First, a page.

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The global population of the critically endangered Javan rhinoceros has increased to 72 after four new calves were spotted in the past several months.
The last Sumatran rhino died in Malaysia Saturday, making the critically endangered species extinct in that country.
By John R. Platt
Earlier this month a team of scientists announced they've developed a high-tech way to help save rhinos from poachers: They propose fabricating fake horns out of horse hair (which is also composed of inert keratin, like human fingernails) and then flooding the illegal market with their products, thereby lowering the price of powdered rhino horns so much that no one will ever want to kill another rhino again.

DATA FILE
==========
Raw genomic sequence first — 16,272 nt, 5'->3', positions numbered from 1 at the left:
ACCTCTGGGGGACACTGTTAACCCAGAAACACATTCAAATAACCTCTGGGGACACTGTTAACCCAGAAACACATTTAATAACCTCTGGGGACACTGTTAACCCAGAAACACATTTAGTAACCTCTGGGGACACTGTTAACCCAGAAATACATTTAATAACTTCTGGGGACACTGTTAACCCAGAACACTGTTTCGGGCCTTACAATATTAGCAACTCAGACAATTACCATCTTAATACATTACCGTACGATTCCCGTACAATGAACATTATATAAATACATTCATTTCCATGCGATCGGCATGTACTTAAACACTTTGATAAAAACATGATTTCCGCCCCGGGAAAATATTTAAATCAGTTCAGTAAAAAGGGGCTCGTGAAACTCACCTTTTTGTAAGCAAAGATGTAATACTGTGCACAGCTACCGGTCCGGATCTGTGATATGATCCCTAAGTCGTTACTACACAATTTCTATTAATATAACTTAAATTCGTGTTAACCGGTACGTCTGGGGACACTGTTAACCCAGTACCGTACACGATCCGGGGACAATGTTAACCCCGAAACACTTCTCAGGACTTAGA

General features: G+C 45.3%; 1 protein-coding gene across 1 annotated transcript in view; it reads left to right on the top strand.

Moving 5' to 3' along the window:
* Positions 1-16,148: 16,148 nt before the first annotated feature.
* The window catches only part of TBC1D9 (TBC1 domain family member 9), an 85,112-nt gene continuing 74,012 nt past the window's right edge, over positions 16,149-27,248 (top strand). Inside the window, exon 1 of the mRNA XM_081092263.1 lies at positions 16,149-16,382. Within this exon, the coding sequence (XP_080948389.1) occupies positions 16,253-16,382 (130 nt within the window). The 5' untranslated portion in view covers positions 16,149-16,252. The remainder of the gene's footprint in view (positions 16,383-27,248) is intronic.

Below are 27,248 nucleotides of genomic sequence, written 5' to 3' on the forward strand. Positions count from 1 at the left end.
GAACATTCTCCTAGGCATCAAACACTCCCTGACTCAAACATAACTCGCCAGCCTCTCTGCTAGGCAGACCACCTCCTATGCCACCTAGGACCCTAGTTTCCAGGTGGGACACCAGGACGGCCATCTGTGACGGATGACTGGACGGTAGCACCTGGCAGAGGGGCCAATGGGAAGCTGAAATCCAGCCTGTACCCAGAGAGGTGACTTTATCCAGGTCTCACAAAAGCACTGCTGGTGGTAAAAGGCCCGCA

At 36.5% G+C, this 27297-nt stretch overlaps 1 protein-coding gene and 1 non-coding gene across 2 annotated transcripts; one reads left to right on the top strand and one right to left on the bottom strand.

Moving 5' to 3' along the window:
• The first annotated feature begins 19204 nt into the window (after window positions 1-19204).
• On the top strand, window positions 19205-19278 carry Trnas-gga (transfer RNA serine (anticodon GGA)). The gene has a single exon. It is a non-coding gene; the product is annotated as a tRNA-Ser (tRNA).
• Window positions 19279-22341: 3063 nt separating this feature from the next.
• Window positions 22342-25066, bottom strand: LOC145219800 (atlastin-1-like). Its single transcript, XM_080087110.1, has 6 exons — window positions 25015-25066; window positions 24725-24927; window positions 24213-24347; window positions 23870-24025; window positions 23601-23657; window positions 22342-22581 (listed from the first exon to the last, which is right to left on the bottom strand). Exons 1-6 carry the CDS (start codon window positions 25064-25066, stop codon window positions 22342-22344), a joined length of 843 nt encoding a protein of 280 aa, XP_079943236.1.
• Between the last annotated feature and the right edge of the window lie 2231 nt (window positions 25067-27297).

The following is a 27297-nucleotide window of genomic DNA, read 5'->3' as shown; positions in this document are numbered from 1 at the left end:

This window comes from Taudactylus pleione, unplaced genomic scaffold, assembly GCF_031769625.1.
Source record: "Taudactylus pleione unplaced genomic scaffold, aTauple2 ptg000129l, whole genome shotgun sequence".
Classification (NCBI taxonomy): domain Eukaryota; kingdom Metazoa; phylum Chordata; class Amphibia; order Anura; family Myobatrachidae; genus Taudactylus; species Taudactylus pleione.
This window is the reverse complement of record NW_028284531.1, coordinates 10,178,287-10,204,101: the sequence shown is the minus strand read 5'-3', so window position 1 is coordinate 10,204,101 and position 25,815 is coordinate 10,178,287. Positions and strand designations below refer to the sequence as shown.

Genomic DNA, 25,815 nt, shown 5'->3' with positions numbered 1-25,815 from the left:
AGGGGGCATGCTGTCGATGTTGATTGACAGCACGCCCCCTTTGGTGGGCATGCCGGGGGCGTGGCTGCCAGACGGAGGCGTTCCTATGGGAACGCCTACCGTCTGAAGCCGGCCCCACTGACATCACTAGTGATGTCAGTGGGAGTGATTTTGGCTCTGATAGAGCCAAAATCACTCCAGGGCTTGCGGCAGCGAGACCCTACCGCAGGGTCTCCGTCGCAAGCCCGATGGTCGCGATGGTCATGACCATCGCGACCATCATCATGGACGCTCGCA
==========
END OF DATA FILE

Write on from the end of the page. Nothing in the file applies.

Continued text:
Seven eggs from the world's last northern white rhinoceroces have been successfully fertilized in a lab, scientists announced on Monday.
So you can image the surprise when a team from Global Wildlife Conservation and World Wildlife Fund (WWF) saw one of these incredible creatures wallowing in the mud in Indonesia's Ujung Kulon National Park, the only place on Earth where these critically endangered species are found.